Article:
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Artemis

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Different stories have different points about the wild, divine justice, or fate. ... Greek girls dedicated their dollies to Artemis when they were about to get ... – PowerPoint PPT presentation

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Title: Artemis


1
Artemis
  • Mistress of Animals
  • Goddess of the Hunt

2
I sing about Artemis of the golden arrows, chaste
virgin of the noisy hunt, who delights in her
shafts and strikes down the stag, the very own
sister of Apollo of the golden sword. She ranges
over shady hills and windy heights, rejoicing in
the chase as she draws her bow, made all of
silver, and shoots her shafts of woe. The peaks
of the lofty mountains tremble, the dark woods
echo terribly to the shrieks of wild beasts. But
she with dauntless heart looks everywhere to
wreak destruction on animals.
H u n t r e s s
3
. . . and dancer . . .
But when the huntress, who delights in her
arrows, has had her fill of pleasure and cheered
her heart, she unstrings her curved bow and makes
her way to the great house of her dear brother,
Phoebus Apollo, in the rich land of Delphi, where
she supervises the lovely dances of the Muses and
Graces. After she has hung up her unstrung bow
and arrows, she takes first place and,
exquisitely attired, leads the dance. And they
join in a heavenly choir to sing how Leto of the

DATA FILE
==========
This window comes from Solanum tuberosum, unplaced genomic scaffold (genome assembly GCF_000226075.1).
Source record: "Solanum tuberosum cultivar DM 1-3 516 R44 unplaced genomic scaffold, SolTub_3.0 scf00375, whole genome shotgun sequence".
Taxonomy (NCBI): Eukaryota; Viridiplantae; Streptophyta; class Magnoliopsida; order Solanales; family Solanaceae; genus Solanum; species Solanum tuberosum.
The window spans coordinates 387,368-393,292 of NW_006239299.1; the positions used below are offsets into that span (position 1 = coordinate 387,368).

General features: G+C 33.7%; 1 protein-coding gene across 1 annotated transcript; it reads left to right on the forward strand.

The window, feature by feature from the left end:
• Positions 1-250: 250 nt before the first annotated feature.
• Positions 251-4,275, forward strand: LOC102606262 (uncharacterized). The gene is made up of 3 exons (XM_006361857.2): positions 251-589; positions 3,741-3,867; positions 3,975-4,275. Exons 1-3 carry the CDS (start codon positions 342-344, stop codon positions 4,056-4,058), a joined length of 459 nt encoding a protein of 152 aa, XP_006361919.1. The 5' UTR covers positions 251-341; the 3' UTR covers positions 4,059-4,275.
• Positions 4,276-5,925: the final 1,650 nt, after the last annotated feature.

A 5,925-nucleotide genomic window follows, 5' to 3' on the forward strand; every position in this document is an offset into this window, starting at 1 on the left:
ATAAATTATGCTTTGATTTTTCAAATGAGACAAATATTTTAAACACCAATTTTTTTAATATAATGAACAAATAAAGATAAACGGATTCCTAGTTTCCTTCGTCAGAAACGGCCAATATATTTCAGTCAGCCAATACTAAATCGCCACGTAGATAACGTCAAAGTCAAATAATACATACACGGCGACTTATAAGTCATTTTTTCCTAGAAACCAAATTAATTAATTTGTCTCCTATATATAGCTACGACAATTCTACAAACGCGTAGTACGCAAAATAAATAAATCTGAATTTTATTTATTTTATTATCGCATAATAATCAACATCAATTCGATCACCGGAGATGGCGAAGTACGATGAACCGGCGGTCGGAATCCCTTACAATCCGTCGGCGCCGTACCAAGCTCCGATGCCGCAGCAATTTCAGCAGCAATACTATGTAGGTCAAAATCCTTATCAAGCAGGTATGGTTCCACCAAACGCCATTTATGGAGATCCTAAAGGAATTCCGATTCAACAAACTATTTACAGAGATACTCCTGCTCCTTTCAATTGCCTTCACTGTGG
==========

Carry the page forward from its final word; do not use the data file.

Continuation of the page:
beautiful ankles bore two children who are by far
the best of the immortals in sagacious thought
and action. Homeric Hymn to Artemis
4
The hymn shows some of the associations of
Artemis
  • virginity
  • the hunt and destruction of animals
  • the bow, arrows, distance, mercilessness
  • mountains, winds, wilderness
  • silver
  • her twin Apollo
  • dancing and singing
  • a group of maidens, either her hunting companions
    or her dancing companions

5
Artemis other range of powers is hinted at by
her cult statue at Ephesus
  • promoter and overseer of the fertility of animals
  • help to women in childbirth
  • overseer of the transition of virgins into brides
  • emblem of transition of young men into adult
    status, from wild to civilized
  • Roman name Diana

6
Origins of Artemis
Artemis appears first in Greek art as a figure
with Near Eastern connections, the potnia theron
or Mistress of Animals. Her destructive
capacity was matched by her role as protector of
young animals and overseer of animal fertility.
7
Destructive and Nurturing
Zeus has made you a lion among women, and given
you leave to kill any at your pleasure. (Hera to
Artemis, Homers Iliad) Artemis, lovely Artemis,
so kind to the ravening lions tender, helpless
cubs, the suckling young of beasts that stalk the
wilds. (Chorus in Aeschylus, Agamemnon)
8
Destructive and Nurturing
Hunter-gatherers are aware that they can only
live by killing their fellow creatures, but they
also have a big stake in maintaining the
populations of the wild animals they hunt
without them, they starve. In the agricultural
society of historical Greece, hunting issues are
less central to survival, but they are honored in
the figure of Artemis.
The combination of hunter and nurturer may seem
strange but it makes sense in a hunter-gatherer
context.
9
Why a huntress?
  • because of the association of fertility with a
    female figure?
  • because nature is essentialized as feminine in
    many patriarchal societies?
  • holdovers from the neolithic great goddess (if